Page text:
Another way love is oven deferred in books, is due to pride. And again, I understand about not giving away the prize and all, but I actually like reading about people who are open and generous about their feelings. Who don’t hold onto them like little old misers with their pennies. Who are open to falling in love, even if it hurts; who laugh, even at slightly stupid jokes; who cry when something is sad rather than refusing to feel. Why do we so often look down on people who feel.

So you fall for someone and the worst thing that can happen is that it doesn’t work out, you get rejected, you find out he isn’t really that great… yeah, that stuff hurts. And we can learn to deal with that. Especially when we are open about that pain, too.

BTLOTM -- color240x360In By the Light of the Moon, Moira and Owain, once they find a connection, fall in love hard and fast. And I never considered that this might be insta-love. Especially because she is a 19-year-old who’s never been in love before. Isn’t that how we fall in love for the first time? Hard and fast, without reason or pride, absolutely at the mercy of this avalanche of hormones and joy and panic that spreads through our bodies at the sight of his smile, at the feel of his first touch?

I still fall in love like that.

I’m a grown-up now, so I know not to say it. I know that I can only say I am in love with someone when I am ready to make a commitment and, better yet, when they have said it first so I know they are ready for a commitment – but all that is just my head talking, my cultural programming, the knowledge of acceptable word usage. So I use different words, but the feeling is still there.
The truth is there isn’t one way to love, or one definition. Love can be all sort of things, and go through all sorts of phases – but that first flutter, the overwhelming feeling that this person could be someone incredible, why is that so underrated anymore?

Of course it’s not as stable, it’s not a promise, it’s not a guarantee, but isn’t that beauty in it? Isn’t that something that can grow? And isn’t the growth an interesting story, too?
I love Pride & Prejudice, but I still want to shake Lizzie and Darcy because they are wasting so much precious time, so many moments together. They even manage to almost destroy the sweet insta-love between Jane and Bingly with their pride and rationality. And I want to shake them for that, too.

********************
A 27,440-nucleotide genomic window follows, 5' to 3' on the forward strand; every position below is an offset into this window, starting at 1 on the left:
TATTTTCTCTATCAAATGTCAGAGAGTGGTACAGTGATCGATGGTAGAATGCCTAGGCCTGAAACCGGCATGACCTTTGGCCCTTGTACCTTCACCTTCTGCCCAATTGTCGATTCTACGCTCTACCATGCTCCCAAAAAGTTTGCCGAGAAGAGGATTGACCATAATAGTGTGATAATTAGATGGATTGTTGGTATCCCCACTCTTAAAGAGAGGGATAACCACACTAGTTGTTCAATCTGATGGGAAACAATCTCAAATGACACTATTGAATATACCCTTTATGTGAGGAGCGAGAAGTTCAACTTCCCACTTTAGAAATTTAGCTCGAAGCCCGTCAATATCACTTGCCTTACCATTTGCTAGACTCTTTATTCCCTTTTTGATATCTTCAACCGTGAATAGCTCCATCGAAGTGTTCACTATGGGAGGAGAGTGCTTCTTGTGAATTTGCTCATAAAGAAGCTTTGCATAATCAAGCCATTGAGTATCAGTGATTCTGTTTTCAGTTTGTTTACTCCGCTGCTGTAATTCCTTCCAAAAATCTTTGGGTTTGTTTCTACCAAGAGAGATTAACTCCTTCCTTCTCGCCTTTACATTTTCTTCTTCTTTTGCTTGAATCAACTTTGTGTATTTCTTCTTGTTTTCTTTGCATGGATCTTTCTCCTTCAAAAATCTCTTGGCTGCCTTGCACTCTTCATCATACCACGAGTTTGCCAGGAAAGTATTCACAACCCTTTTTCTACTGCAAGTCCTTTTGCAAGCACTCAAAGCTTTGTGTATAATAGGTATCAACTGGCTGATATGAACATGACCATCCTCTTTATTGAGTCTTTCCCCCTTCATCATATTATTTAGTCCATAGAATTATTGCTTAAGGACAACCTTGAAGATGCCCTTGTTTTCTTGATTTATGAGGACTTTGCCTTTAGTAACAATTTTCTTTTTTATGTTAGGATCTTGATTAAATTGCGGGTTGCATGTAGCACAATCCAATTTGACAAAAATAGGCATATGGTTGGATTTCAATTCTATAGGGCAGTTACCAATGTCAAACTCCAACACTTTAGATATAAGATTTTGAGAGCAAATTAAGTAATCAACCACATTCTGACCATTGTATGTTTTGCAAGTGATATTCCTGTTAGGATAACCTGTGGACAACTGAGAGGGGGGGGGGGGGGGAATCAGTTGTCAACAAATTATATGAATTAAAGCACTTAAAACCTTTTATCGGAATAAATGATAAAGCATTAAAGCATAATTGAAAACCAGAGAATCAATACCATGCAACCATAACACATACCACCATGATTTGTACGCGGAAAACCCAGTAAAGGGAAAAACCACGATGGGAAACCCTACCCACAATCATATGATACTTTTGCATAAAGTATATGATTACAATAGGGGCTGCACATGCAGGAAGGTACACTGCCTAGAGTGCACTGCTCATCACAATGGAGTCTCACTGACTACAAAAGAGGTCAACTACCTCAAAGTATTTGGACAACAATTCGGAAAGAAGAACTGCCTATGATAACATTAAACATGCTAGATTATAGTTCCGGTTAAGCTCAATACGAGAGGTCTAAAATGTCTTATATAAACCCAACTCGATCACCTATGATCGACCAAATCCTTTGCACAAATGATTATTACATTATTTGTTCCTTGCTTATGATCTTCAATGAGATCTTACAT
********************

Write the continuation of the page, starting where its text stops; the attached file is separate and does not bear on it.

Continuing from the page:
And yeah, I hate insta-love too when it’s about superficial stuff. When love comes from the way someone wears their hair, or the cocky smile on his face. But that’s not all we perceive. I think after even evening together, we can see so much in a person. In their opinions, their jokes, their reactions, the little nuances in their voice, especially in their voice.
I think we should pat ourselves and our characters on the back and trust a little more, give some weight to first impressions and instincts, to sudden rushes of feeling.

Sure, they’ll lead us astray sometimes. But that’s no reason to stop feeling.

photo credit: Brandon Christopher Warren and mohammadali via photopin cc

Ms. Writinglove or: How I learned to stop procrastinating and just write dammit

I write this with a sore wrist and a body rather severely lacking sleep. I am not sure where the former came from, but the latter seems to be my condition the older I get. It’s genetic, to a degree, but also the inability of my brain to just shut the F up and let me sleep already.

Being as it is the end of the year, sore wrist and sleepiness aside, I thought it appropriate to do a bit of a recap of the last year – or, at the very least, a bit of waxing on months past. I have a rather poor memory, so I may rely heavily on poetic license. I promise I’ll try to avoid claiming a close friendship with Beyonce.

I wrote a lot this year. Given the current status of my publication career (read: very small), I know it is difficult for people to see, let alone understand, the sheer amount of writing I’ve done this year. It’s a little frustrating to know the number (that’s right, I went and totaled it*) and have people still need to ask “Where have you been published?”